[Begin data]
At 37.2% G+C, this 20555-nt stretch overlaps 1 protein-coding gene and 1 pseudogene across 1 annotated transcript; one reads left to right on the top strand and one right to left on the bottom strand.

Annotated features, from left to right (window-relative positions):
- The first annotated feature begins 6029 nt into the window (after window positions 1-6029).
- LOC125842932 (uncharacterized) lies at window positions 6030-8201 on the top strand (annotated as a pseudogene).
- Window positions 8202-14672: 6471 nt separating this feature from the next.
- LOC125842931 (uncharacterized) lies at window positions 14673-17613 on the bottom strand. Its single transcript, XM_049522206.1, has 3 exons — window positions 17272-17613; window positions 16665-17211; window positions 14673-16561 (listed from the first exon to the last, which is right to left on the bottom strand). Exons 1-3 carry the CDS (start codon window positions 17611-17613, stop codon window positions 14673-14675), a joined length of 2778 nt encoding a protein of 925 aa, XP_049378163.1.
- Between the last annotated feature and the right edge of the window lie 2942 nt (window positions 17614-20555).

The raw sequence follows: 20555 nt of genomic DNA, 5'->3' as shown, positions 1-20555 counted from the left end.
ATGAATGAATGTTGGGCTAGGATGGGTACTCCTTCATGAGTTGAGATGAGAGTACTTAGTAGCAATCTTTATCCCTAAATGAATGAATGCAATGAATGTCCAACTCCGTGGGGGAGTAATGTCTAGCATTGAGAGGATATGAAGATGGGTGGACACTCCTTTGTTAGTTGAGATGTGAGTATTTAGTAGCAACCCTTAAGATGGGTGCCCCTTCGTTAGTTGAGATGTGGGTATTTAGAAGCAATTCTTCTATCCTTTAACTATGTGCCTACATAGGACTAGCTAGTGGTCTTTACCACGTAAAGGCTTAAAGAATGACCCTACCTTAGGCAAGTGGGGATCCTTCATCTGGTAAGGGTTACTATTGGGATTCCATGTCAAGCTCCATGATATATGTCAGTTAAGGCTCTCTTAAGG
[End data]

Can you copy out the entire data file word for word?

At 37.2% G+C, this 20555-nt stretch overlaps 1 protein-coding gene and 1 pseudogene across 1 annotated transcript; one reads left to right on the top strand and one right to left on the bottom strand.

Annotated features, from left to right (window-relative positions):
- The first annotated feature begins 6029 nt into the window (after window positions 1-6029).
- LOC125842932 (uncharacterized) lies at window positions 6030-8201 on the top strand (annotated as a pseudogene).
- Window positions 8202-14672: 6471 nt separating this feature from the next.
- LOC125842931 (uncharacterized) lies at window positions 14673-17613 on the bottom strand. Its single transcript, XM_049522206.1, has 3 exons — window positions 17272-17613; window positions 16665-17211; window positions 14673-16561 (listed from the first exon to the last, which is right to left on the bottom strand). Exons 1-3 carry the CDS (start codon window positions 17611-17613, stop codon window positions 14673-14675), a joined length of 2778 nt encoding a protein of 925 aa, XP_049378163.1.
- Between the last annotated feature and the right edge of the window lie 2942 nt (window positions 17614-20555).

The raw sequence follows: 20555 nt of genomic DNA, 5'->3' as shown, positions 1-20555 counted from the left end.
ATGAATGAATGTTGGGCTAGGATGGGTACTCCTTCATGAGTTGAGATGAGAGTACTTAGTAGCAATCTTTATCCCTAAATGAATGAATGCAATGAATGTCCAACTCCGTGGGGGAGTAATGTCTAGCATTGAGAGGATATGAAGATGGGTGGACACTCCTTTGTTAGTTGAGATGTGAGTATTTAGTAGCAACCCTTAAGATGGGTGCCCCTTCGTTAGTTGAGATGTGGGTATTTAGAAGCAATTCTTCTATCCTTTAACTATGTGCCTACATAGGACTAGCTAGTGGTCTTTACCACGTAAAGGCTTAAAGAATGACCCTACCTTAGGCAAGTGGGGATCCTTCATCTGGTAAGGGTTACTATTGGGATTCCATGTCAAGCTCCATGATATATGTCAGTTAAGGCTCTCTTAAGG